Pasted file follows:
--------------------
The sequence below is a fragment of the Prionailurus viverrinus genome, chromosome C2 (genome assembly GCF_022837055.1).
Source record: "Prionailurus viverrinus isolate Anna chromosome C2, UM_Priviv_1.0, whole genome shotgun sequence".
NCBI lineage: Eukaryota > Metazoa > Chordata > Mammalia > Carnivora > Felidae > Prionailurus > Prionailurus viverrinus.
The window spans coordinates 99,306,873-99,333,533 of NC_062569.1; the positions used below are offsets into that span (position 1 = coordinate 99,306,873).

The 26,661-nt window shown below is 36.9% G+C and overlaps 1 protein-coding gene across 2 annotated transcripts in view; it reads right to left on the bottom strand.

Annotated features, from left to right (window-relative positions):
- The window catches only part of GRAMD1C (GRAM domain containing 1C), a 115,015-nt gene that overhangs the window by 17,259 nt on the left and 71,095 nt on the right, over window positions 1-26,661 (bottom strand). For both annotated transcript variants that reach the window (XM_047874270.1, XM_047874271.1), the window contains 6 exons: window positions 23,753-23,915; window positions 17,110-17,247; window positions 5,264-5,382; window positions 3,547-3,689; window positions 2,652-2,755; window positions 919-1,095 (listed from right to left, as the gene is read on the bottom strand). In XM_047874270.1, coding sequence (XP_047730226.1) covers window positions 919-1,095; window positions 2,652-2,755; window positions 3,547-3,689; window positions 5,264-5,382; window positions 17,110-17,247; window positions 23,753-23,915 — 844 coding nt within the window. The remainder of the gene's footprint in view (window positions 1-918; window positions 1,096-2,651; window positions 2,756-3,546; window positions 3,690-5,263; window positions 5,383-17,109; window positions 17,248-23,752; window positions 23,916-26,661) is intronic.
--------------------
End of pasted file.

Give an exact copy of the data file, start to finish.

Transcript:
The sequence below is a fragment of the Prionailurus viverrinus genome, chromosome C2 (genome assembly GCF_022837055.1).
Source record: "Prionailurus viverrinus isolate Anna chromosome C2, UM_Priviv_1.0, whole genome shotgun sequence".
NCBI lineage: Eukaryota > Metazoa > Chordata > Mammalia > Carnivora > Felidae > Prionailurus > Prionailurus viverrinus.
The window spans coordinates 99,306,873-99,333,533 of NC_062569.1; the positions used below are offsets into that span (position 1 = coordinate 99,306,873).

The 26,661-nt window shown below is 36.9% G+C and overlaps 1 protein-coding gene across 2 annotated transcripts in view; it reads right to left on the bottom strand.

Annotated features, from left to right (window-relative positions):
- The window catches only part of GRAMD1C (GRAM domain containing 1C), a 115,015-nt gene that overhangs the window by 17,259 nt on the left and 71,095 nt on the right, over window positions 1-26,661 (bottom strand). For both annotated transcript variants that reach the window (XM_047874270.1, XM_047874271.1), the window contains 6 exons: window positions 23,753-23,915; window positions 17,110-17,247; window positions 5,264-5,382; window positions 3,547-3,689; window positions 2,652-2,755; window positions 919-1,095 (listed from right to left, as the gene is read on the bottom strand). In XM_047874270.1, coding sequence (XP_047730226.1) covers window positions 919-1,095; window positions 2,652-2,755; window positions 3,547-3,689; window positions 5,264-5,382; window positions 17,110-17,247; window positions 23,753-23,915 — 844 coding nt within the window. The remainder of the gene's footprint in view (window positions 1-918; window positions 1,096-2,651; window positions 2,756-3,546; window positions 3,690-5,263; window positions 5,383-17,109; window positions 17,248-23,752; window positions 23,916-26,661) is intronic.